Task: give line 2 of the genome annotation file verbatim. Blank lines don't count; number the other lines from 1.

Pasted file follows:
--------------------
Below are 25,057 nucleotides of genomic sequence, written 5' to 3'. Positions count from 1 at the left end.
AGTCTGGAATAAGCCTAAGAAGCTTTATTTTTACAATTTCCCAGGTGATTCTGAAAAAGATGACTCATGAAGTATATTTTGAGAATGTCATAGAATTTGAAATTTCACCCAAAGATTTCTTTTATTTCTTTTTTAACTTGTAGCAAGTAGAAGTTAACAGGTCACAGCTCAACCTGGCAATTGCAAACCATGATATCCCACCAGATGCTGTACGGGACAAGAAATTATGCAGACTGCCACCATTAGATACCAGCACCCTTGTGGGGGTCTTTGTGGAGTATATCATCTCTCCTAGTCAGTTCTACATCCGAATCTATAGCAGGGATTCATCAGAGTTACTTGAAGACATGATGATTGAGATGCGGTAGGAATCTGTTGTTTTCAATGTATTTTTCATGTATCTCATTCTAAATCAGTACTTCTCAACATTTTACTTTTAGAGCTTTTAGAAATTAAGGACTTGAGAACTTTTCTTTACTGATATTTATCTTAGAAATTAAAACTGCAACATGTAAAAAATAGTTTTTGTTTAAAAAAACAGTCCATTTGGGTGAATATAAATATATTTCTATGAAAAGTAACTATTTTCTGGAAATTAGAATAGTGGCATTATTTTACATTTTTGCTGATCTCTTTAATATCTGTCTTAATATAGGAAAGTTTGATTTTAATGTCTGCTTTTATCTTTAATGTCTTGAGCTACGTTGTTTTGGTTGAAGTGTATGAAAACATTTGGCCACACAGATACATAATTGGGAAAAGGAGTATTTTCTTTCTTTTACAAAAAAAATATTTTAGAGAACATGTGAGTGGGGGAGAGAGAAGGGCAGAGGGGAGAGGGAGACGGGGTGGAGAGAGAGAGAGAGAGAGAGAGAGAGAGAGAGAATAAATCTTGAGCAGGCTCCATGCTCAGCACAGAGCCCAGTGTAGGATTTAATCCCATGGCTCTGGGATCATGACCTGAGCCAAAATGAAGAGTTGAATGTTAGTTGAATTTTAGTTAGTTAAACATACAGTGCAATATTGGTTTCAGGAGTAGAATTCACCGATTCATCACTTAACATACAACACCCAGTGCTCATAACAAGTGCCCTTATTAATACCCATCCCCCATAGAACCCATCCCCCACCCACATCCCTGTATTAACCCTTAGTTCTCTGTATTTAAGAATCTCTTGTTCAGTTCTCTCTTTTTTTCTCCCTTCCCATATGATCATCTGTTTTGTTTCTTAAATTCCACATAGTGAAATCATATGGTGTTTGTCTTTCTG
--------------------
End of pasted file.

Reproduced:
AGTCTGGAATAAGCCTAAGAAGCTTTATTTTTACAATTTCCCAGGTGATTCTGAAAAAGATGACTCATGAAGTATATTTTGAGAATGTCATAGAATTTGAAATTTCACCCAAAGATTTCTTTTATTTCTTTTTTAACTTGTAGCAAGTAGAAGTTAACAGGTCACAGCTCAACCTGGCAATTGCAAACCATGATATCCCACCAGATGCTGTACGGGACAAGAAATTATGCAGACTGCCACCATTAGATACCAGCACCCTTGTGGGGGTCTTTGTGGAGTATATCATCTCTCCTAGTCAGTTCTACATCCGAATCTATAGCAGGGATTCATCAGAGTTACTTGAAGACATGATGATTGAGATGCGGTAGGAATCTGTTGTTTTCAATGTATTTTTCATGTATCTCATTCTAAATCAGTACTTCTCAACATTTTACTTTTAGAGCTTTTAGAAATTAAGGACTTGAGAACTTTTCTTTACTGATATTTATCTTAGAAATTAAAACTGCAACATGTAAAAAATAGTTTTTGTTTAAAAAAACAGTCCATTTGGGTGAATATAAATATATTTCTATGAAAAGTAACTATTTTCTGGAAATTAGAATAGTGGCATTATTTTACATTTTTGCTGATCTCTTTAATATCTGTCTTAATATAGGAAAGTTTGATTTTAATGTCTGCTTTTATCTTTAATGTCTTGAGCTACGTTGTTTTGGTTGAAGTGTATGAAAACATTTGGCCACACAGATACATAATTGGGAAAAGGAGTATTTTCTTTCTTTTACAAAAAAAATATTTTAGAGAACATGTGAGTGGGGGAGAGAGAAGGGCAGAGGGGAGAGGGAGACGGGGTGGAGAGAGAGAGAGAGAGAGAGAGAGAGAGAGAGAATAAATCTTGAGCAGGCTCCATGCTCAGCACAGAGCCCAGTGTAGGATTTAATCCCATGGCTCTGGGATCATGACCTGAGCCAAAATGAAGAGTTGAATGTTAGTTGAATTTTAGTTAGTTAAACATACAGTGCAATATTGGTTTCAGGAGTAGAATTCACCGATTCATCACTTAACATACAACACCCAGTGCTCATAACAAGTGCCCTTATTAATACCCATCCCCCATAGAACCCATCCCCCACCCACATCCCTGTATTAACCCTTAGTTCTCTGTATTTAAGAATCTCTTGTTCAGTTCTCTCTTTTTTTCTCCCTTCCCATATGATCATCTGTTTTGTTTCTTAAATTCCACATAGTGAAATCATATGGTGTTTGTCTTTCTG